This Saturday at midnight, droves of Nevada residents and tourists lined up at local dispensaries to be among the first to legally buy recreational marijuana. Last November, Nevada voters legalized recreational marijuana. Now adults over the age of 21 can possess up to 1 ounce of marijuana for personal use. Public use is still prohibited with a $600 fine for anyone caught consuming it. Due to federal and casino rules, dispensaries cannot be located on the Las Vegas strip although nearby areas will host dispensaries and for tourists who may be interested in enjoying marijuana.
Celebration of Recreational Cannabis
An excited public lined up outside dispensaries and enjoyed a show of green fireworks. A couple even took the liberty of getting married in a marijuana greenhouse. Cheers of joy were shared amongst wide demographics of 20 somethings, elderly smokers, veterans and everyone in between. State Senator Tick Segerblom, who is considered Nevada’s “godfather of the marijuana movement”, was one of the first to make a purchase. He told CNN affiliate KSNV, “Every time you buy something here, 33-cents is going to taxes. This is the most heavily taxed and regulated industry in the whole state.”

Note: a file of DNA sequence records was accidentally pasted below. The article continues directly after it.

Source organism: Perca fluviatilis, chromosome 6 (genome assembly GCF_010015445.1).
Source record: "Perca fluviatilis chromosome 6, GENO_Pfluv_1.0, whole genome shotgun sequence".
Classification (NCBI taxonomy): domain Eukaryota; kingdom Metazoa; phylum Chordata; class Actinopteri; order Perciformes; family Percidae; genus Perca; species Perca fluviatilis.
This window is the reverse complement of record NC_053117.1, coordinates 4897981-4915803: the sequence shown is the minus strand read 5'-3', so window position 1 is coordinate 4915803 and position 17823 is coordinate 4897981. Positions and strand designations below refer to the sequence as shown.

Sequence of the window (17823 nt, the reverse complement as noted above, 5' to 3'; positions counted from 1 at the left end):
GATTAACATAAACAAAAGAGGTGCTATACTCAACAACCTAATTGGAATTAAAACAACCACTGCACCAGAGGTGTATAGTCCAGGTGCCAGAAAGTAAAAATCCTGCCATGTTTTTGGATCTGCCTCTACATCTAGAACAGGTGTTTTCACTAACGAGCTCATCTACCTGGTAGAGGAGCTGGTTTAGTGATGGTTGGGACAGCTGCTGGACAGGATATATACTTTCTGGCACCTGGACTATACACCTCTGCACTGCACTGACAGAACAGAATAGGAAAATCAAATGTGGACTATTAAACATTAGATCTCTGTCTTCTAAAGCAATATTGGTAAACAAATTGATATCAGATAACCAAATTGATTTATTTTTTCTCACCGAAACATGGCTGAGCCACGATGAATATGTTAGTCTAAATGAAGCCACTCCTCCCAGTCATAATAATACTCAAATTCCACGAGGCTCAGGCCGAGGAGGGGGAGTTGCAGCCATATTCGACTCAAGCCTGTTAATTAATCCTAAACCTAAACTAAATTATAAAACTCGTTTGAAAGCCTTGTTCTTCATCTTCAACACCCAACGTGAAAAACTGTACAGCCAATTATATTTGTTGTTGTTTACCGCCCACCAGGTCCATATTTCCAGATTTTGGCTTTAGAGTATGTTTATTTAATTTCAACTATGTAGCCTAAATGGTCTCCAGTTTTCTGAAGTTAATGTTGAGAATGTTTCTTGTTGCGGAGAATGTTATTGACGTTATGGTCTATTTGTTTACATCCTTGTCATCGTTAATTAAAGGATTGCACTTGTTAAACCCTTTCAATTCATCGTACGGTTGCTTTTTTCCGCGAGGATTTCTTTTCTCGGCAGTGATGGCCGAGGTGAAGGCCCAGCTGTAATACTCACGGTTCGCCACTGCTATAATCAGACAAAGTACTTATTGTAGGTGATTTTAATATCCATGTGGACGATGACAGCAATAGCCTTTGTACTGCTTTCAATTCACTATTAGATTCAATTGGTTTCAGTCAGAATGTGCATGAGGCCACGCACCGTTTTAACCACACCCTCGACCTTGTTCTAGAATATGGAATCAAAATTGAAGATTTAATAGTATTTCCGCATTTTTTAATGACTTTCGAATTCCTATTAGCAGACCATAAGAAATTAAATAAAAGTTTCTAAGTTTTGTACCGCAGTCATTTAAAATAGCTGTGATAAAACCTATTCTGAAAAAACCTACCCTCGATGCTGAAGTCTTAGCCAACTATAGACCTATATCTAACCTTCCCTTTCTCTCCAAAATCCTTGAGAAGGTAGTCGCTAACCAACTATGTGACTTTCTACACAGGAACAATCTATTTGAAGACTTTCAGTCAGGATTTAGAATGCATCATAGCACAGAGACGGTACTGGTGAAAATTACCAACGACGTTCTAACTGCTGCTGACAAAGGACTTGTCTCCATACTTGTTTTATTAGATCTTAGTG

Projected Financial Benefits
The legal recreational marijuana industry is expected to generate $60 million in tax revenue over the next couple of years. 2/3 of all marijuana purchases are expected to come from tourists. Las Vegas is one of the most highly visited tourist destinations in the country with approximately $42 million stopping by every year. In other states where marijuana has been legalized, tax revenue has gone to fund schools, educational programs and other valuable community services. Nevada is the 5th state in the country to have initiated marijuana sales in dispensaries although a total of 8 states and Washington D.C. have legalized marijuana, including California, Washington, Oregon, Colorado, Alaska, Maine and Massachusetts.
According to The Cannabist, 44 dispensaries have been given the license to sell recreational marijuana, with 39 of them located in the Las Vegas area. Dispensaries, in their excitement, blasted all kinds of promotions to inspire the public to come their way. They created special events, raffles and some even gave out free samples to the first 100 customers. Hype was spread through social media and appears to have worked as hundreds of people lined up and an excited public celebrated.
Due to legal issues involving distributors, dispensaries will only be allowed to sell what they have in stock. In the initial ballot, the alcohol industry was given the exclusive rights to distribute marijuana. Not enough companies showed interest which resulted initially in marijuana distributors being allowed to apply for licenses. The alcohol industry filed a suit against the state as a result and the issue will need to be resolved in order to establish a more permanent solution to distribution. Until that point, dispensaries are open to the public and people are welcome to purchase the plant for as long as stock is available.